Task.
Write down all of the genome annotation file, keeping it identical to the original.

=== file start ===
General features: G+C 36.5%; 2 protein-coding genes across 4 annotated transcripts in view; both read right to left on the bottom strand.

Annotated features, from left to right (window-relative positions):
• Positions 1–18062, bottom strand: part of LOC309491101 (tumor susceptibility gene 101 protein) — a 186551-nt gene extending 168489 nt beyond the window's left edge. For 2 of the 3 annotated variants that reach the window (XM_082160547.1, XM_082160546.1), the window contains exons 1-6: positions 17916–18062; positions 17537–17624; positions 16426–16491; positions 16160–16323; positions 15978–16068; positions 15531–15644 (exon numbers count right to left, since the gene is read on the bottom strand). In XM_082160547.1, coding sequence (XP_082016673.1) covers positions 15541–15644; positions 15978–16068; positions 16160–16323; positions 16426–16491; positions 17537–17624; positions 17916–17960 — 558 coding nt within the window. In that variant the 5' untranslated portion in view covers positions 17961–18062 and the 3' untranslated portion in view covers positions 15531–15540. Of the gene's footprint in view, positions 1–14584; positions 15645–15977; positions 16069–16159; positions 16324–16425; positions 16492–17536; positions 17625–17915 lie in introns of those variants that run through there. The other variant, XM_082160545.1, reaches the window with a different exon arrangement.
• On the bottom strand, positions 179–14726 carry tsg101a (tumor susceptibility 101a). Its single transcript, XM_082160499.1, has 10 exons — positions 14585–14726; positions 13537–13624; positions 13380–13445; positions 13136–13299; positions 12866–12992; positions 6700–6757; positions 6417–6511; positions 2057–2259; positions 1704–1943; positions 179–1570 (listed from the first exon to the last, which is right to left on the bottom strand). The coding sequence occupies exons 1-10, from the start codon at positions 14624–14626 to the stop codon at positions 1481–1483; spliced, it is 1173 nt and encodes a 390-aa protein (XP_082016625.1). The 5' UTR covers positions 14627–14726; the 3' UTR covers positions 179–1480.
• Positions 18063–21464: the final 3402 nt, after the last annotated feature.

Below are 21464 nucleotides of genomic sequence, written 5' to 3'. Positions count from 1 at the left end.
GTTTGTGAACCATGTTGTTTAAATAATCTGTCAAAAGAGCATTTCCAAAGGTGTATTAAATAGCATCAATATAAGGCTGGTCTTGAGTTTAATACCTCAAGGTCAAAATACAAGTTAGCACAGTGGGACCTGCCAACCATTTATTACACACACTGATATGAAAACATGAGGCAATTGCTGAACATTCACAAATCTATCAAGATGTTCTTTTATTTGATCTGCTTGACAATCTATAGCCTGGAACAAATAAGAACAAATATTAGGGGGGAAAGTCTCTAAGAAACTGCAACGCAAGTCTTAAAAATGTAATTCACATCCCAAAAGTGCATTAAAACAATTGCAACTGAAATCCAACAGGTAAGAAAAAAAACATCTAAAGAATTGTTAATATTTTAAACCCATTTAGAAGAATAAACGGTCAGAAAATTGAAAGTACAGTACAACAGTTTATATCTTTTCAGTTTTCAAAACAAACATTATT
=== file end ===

General features: G+C 36.5%; 2 protein-coding genes across 4 annotated transcripts in view; both read right to left on the bottom strand.

Annotated features, from left to right (window-relative positions):
• Positions 1–18062, bottom strand: part of LOC309491101 (tumor susceptibility gene 101 protein) — a 186551-nt gene extending 168489 nt beyond the window's left edge. For 2 of the 3 annotated variants that reach the window (XM_082160547.1, XM_082160546.1), the window contains exons 1-6: positions 17916–18062; positions 17537–17624; positions 16426–16491; positions 16160–16323; positions 15978–16068; positions 15531–15644 (exon numbers count right to left, since the gene is read on the bottom strand). In XM_082160547.1, coding sequence (XP_082016673.1) covers positions 15541–15644; positions 15978–16068; positions 16160–16323; positions 16426–16491; positions 17537–17624; positions 17916–17960 — 558 coding nt within the window. In that variant the 5' untranslated portion in view covers positions 17961–18062 and the 3' untranslated portion in view covers positions 15531–15540. Of the gene's footprint in view, positions 1–14584; positions 15645–15977; positions 16069–16159; positions 16324–16425; positions 16492–17536; positions 17625–17915 lie in introns of those variants that run through there. The other variant, XM_082160545.1, reaches the window with a different exon arrangement.
• On the bottom strand, positions 179–14726 carry tsg101a (tumor susceptibility 101a). Its single transcript, XM_082160499.1, has 10 exons — positions 14585–14726; positions 13537–13624; positions 13380–13445; positions 13136–13299; positions 12866–12992; positions 6700–6757; positions 6417–6511; positions 2057–2259; positions 1704–1943; positions 179–1570 (listed from the first exon to the last, which is right to left on the bottom strand). The coding sequence occupies exons 1-10, from the start codon at positions 14624–14626 to the stop codon at positions 1481–1483; spliced, it is 1173 nt and encodes a 390-aa protein (XP_082016625.1). The 5' UTR covers positions 14627–14726; the 3' UTR covers positions 179–1480.
• Positions 18063–21464: the final 3402 nt, after the last annotated feature.

Below are 21464 nucleotides of genomic sequence, written 5' to 3'. Positions count from 1 at the left end.
GTTTGTGAACCATGTTGTTTAAATAATCTGTCAAAAGAGCATTTCCAAAGGTGTATTAAATAGCATCAATATAAGGCTGGTCTTGAGTTTAATACCTCAAGGTCAAAATACAAGTTAGCACAGTGGGACCTGCCAACCATTTATTACACACACTGATATGAAAACATGAGGCAATTGCTGAACATTCACAAATCTATCAAGATGTTCTTTTATTTGATCTGCTTGACAATCTATAGCCTGGAACAAATAAGAACAAATATTAGGGGGGAAAGTCTCTAAGAAACTGCAACGCAAGTCTTAAAAATGTAATTCACATCCCAAAAGTGCATTAAAACAATTGCAACTGAAATCCAACAGGTAAGAAAAAAAACATCTAAAGAATTGTTAATATTTTAAACCCATTTAGAAGAATAAACGGTCAGAAAATTGAAAGTACAGTACAACAGTTTATATCTTTTCAGTTTTCAAAACAAACATTATT